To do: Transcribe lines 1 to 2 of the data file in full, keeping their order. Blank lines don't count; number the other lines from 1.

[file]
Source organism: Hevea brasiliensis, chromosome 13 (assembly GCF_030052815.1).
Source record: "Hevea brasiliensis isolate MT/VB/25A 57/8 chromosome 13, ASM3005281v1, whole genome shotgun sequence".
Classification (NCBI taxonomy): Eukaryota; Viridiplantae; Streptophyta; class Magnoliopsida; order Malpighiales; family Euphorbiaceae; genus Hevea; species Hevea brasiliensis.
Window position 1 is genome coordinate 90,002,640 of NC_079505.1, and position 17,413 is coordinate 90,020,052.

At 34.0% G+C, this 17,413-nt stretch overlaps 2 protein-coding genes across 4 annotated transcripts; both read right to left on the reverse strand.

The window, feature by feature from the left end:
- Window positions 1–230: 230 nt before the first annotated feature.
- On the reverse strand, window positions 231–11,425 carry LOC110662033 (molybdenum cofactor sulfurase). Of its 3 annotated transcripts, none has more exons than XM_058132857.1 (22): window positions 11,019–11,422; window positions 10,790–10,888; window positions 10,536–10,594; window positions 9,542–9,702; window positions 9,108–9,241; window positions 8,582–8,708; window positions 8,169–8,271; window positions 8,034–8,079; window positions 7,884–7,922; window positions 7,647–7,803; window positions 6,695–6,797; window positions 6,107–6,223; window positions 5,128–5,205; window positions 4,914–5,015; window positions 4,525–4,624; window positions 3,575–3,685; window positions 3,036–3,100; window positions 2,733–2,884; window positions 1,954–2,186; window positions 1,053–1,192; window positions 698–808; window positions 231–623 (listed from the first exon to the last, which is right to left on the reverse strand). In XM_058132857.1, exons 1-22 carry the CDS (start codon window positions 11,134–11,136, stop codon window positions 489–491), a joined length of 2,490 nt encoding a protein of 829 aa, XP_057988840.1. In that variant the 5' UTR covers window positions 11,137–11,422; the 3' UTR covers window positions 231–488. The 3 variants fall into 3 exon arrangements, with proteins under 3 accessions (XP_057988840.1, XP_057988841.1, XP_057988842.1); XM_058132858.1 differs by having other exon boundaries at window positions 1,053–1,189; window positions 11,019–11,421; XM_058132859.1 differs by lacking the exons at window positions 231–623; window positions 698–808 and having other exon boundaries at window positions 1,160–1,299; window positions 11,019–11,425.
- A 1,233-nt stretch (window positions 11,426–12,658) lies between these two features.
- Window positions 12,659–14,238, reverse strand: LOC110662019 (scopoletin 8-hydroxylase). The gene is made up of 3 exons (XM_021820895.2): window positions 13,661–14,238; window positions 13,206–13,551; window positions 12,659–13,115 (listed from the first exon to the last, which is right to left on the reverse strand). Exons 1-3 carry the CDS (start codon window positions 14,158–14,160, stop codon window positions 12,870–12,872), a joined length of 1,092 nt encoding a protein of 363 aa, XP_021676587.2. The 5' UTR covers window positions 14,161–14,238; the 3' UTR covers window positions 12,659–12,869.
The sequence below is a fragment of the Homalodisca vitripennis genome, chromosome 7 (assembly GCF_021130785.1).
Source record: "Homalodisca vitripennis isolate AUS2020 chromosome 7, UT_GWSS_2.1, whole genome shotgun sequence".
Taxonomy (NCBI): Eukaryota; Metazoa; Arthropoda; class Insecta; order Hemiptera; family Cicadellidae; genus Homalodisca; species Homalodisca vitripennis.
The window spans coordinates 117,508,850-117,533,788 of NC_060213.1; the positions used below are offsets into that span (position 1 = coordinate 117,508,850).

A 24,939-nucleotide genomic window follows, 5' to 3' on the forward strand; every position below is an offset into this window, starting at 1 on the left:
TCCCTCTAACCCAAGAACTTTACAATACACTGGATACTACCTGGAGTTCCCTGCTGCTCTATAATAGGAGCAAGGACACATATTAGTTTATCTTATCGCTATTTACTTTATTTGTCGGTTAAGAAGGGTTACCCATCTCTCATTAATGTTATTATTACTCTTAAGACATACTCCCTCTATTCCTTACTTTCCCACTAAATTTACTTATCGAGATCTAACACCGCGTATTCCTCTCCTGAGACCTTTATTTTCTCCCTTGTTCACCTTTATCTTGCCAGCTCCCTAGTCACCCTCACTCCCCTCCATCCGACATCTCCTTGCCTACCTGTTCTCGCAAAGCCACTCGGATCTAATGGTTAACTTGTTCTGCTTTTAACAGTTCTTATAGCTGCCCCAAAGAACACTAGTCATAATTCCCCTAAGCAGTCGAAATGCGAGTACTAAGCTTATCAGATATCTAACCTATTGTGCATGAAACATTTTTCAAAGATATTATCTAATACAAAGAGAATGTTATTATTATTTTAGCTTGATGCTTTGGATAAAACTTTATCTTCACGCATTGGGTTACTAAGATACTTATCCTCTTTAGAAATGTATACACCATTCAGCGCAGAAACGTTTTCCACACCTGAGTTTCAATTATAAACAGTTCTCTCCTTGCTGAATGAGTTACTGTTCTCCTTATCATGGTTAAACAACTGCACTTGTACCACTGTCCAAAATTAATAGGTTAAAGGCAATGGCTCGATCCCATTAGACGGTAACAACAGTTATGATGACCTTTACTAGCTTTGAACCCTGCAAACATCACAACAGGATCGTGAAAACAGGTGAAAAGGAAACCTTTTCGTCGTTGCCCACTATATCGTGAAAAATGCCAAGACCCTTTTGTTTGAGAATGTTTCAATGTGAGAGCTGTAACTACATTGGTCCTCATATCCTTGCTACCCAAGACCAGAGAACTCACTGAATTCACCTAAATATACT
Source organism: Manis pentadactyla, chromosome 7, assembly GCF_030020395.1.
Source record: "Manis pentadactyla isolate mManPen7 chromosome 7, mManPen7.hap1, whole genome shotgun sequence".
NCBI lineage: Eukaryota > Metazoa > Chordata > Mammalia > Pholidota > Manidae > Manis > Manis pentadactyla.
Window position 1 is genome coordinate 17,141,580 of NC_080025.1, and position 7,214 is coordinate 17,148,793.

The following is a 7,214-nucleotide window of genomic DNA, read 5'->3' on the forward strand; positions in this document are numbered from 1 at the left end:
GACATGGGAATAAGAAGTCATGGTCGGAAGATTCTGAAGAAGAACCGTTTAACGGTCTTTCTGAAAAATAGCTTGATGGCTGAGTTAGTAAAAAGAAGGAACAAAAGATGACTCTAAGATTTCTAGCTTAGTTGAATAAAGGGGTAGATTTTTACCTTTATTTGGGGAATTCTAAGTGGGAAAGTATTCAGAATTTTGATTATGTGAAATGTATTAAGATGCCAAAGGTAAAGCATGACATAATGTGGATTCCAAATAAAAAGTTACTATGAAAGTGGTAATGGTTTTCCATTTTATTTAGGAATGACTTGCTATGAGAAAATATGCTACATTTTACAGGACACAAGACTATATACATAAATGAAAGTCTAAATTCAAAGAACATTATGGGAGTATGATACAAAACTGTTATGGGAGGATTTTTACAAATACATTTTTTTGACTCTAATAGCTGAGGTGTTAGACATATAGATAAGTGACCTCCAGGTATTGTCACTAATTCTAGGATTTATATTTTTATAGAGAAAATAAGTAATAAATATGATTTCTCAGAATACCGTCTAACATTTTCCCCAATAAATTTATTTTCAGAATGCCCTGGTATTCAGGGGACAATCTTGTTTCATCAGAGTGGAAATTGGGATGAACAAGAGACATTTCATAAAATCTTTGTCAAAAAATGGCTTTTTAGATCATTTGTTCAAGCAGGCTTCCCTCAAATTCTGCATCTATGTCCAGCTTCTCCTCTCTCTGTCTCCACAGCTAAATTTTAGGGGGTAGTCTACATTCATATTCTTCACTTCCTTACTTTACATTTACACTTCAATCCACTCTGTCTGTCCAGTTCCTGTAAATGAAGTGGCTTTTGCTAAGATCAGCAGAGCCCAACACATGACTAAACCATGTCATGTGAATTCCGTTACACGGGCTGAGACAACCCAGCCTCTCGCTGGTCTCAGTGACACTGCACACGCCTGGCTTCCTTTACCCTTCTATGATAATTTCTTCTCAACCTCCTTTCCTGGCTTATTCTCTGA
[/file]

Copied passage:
Source organism: Hevea brasiliensis, chromosome 13 (assembly GCF_030052815.1).
Source record: "Hevea brasiliensis isolate MT/VB/25A 57/8 chromosome 13, ASM3005281v1, whole genome shotgun sequence".